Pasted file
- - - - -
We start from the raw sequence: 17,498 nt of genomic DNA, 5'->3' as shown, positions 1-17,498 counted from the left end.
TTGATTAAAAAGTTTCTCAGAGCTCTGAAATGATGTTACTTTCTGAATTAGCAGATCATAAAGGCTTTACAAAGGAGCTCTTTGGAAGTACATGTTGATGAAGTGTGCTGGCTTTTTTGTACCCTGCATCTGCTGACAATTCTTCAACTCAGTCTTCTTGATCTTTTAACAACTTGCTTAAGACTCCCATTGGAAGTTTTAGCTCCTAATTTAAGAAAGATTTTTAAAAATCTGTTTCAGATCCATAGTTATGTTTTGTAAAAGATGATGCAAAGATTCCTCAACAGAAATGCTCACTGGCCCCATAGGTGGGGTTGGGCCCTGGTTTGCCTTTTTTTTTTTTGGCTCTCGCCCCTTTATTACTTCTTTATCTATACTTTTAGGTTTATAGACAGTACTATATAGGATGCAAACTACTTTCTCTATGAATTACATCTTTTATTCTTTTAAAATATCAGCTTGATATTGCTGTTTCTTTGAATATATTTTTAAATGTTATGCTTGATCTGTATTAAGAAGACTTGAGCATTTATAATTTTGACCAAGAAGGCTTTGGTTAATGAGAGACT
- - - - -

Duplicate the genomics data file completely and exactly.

We start from the raw sequence: 17,498 nt of genomic DNA, 5'->3' as shown, positions 1-17,498 counted from the left end.
TTGATTAAAAAGTTTCTCAGAGCTCTGAAATGATGTTACTTTCTGAATTAGCAGATCATAAAGGCTTTACAAAGGAGCTCTTTGGAAGTACATGTTGATGAAGTGTGCTGGCTTTTTTGTACCCTGCATCTGCTGACAATTCTTCAACTCAGTCTTCTTGATCTTTTAACAACTTGCTTAAGACTCCCATTGGAAGTTTTAGCTCCTAATTTAAGAAAGATTTTTAAAAATCTGTTTCAGATCCATAGTTATGTTTTGTAAAAGATGATGCAAAGATTCCTCAACAGAAATGCTCACTGGCCCCATAGGTGGGGTTGGGCCCTGGTTTGCCTTTTTTTTTTTTGGCTCTCGCCCCTTTATTACTTCTTTATCTATACTTTTAGGTTTATAGACAGTACTATATAGGATGCAAACTACTTTCTCTATGAATTACATCTTTTATTCTTTTAAAATATCAGCTTGATATTGCTGTTTCTTTGAATATATTTTTAAATGTTATGCTTGATCTGTATTAAGAAGACTTGAGCATTTATAATTTTGACCAAGAAGGCTTTGGTTAATGAGAGACT